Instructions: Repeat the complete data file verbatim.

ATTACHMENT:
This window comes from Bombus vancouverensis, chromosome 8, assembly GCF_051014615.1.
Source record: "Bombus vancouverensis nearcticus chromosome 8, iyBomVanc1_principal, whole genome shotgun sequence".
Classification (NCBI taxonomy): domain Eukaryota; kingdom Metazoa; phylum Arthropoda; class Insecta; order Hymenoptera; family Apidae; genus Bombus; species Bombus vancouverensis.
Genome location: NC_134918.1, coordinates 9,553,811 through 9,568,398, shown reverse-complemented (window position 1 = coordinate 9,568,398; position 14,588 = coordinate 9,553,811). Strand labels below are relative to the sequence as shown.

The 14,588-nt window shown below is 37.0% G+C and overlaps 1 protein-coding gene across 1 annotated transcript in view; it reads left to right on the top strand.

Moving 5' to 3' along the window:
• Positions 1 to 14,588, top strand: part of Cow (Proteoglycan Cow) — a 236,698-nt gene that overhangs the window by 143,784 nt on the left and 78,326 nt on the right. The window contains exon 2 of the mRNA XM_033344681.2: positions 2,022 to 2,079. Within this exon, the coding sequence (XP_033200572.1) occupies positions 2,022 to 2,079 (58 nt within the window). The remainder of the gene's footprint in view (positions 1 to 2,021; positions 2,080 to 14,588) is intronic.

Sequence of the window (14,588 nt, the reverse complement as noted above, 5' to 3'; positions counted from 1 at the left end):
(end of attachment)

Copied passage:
This window comes from Bombus vancouverensis, chromosome 8, assembly GCF_051014615.1.
Source record: "Bombus vancouverensis nearcticus chromosome 8, iyBomVanc1_principal, whole genome shotgun sequence".
Classification (NCBI taxonomy): domain Eukaryota; kingdom Metazoa; phylum Arthropoda; class Insecta; order Hymenoptera; family Apidae; genus Bombus; species Bombus vancouverensis.
Genome location: NC_134918.1, coordinates 9,553,811 through 9,568,398, shown reverse-complemented (window position 1 = coordinate 9,568,398; position 14,588 = coordinate 9,553,811). Strand labels below are relative to the sequence as shown.

The 14,588-nt window shown below is 37.0% G+C and overlaps 1 protein-coding gene across 1 annotated transcript in view; it reads left to right on the top strand.

Moving 5' to 3' along the window:
• Positions 1 to 14,588, top strand: part of Cow (Proteoglycan Cow) — a 236,698-nt gene that overhangs the window by 143,784 nt on the left and 78,326 nt on the right. The window contains exon 2 of the mRNA XM_033344681.2: positions 2,022 to 2,079. Within this exon, the coding sequence (XP_033200572.1) occupies positions 2,022 to 2,079 (58 nt within the window). The remainder of the gene's footprint in view (positions 1 to 2,021; positions 2,080 to 14,588) is intronic.

Sequence of the window (14,588 nt, the reverse complement as noted above, 5' to 3'; positions counted from 1 at the left end):